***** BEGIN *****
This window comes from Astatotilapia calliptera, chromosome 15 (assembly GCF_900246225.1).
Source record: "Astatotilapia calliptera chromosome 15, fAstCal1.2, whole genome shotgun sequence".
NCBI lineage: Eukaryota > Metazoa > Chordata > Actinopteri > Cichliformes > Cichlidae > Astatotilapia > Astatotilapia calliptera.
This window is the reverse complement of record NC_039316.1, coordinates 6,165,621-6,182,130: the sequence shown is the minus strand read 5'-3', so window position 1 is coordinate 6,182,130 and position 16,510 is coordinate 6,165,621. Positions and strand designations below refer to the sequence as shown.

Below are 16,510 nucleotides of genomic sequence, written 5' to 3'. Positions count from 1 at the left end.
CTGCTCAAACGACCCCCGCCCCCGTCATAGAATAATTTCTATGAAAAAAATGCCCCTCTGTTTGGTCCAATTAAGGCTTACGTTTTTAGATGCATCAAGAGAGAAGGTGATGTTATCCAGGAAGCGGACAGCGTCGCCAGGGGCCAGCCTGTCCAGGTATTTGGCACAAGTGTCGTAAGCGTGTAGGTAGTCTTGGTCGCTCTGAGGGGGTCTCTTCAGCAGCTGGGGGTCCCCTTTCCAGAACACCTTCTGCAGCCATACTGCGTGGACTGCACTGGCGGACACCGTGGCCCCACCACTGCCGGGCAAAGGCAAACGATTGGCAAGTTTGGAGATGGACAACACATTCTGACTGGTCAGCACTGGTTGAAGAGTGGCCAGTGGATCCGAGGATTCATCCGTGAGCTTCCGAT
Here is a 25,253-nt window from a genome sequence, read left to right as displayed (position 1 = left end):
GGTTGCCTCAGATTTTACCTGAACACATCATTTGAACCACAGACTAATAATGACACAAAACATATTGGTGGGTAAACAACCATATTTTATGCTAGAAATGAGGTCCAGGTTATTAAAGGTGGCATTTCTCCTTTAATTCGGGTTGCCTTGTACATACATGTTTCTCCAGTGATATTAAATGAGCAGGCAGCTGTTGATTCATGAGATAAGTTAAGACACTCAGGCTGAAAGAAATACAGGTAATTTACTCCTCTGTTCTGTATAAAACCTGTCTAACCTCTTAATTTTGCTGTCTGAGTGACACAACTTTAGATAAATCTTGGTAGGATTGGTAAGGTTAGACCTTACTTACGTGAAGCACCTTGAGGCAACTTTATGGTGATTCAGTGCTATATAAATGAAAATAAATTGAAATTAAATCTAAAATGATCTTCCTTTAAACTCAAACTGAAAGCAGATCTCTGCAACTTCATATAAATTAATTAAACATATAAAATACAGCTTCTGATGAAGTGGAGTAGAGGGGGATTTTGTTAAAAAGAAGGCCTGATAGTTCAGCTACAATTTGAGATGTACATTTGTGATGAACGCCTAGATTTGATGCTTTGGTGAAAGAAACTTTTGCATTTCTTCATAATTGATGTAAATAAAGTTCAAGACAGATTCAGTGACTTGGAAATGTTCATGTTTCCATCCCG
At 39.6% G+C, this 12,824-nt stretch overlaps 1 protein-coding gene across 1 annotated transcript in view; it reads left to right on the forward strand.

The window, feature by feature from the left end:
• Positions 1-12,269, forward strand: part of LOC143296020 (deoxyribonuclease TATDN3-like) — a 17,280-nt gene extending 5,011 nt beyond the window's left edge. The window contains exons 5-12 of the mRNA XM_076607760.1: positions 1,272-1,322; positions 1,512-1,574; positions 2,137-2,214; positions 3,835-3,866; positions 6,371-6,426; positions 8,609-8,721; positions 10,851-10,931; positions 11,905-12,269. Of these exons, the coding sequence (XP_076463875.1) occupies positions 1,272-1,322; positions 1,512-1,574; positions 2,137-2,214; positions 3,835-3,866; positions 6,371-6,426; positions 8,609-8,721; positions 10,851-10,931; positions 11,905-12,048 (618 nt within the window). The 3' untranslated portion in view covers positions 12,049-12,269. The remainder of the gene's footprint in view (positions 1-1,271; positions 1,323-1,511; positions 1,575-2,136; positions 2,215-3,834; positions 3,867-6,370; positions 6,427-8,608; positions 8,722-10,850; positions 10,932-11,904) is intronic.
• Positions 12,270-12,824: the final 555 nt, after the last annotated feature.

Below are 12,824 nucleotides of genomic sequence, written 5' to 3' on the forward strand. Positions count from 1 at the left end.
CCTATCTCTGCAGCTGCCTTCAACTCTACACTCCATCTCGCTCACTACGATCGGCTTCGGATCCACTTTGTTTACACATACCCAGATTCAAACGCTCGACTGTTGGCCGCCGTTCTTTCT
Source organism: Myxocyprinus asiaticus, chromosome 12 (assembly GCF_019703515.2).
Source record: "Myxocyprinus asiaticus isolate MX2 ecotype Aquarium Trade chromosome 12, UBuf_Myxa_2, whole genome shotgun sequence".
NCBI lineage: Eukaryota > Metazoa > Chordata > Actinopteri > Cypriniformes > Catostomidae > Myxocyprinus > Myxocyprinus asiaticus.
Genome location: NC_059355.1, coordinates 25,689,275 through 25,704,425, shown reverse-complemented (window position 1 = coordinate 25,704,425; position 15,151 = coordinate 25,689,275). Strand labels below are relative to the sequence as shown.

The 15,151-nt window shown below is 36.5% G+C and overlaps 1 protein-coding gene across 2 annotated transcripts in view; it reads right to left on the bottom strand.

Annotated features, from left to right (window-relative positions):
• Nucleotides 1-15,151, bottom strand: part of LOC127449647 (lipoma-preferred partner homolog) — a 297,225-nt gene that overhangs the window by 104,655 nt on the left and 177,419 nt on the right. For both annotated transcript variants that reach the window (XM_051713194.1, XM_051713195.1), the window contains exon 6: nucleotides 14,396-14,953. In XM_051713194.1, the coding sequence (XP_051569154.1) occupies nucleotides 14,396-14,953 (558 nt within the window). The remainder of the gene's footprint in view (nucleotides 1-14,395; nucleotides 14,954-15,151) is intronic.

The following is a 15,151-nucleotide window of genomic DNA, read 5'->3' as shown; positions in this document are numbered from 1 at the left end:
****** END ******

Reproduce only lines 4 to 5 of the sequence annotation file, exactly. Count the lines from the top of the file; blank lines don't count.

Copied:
This window is the reverse complement of record NC_039316.1, coordinates 6,165,621-6,182,130: the sequence shown is the minus strand read 5'-3', so window position 1 is coordinate 6,182,130 and position 16,510 is coordinate 6,165,621. Positions and strand designations below refer to the sequence as shown.

Below are 16,510 nucleotides of genomic sequence, written 5' to 3'. Positions count from 1 at the left end.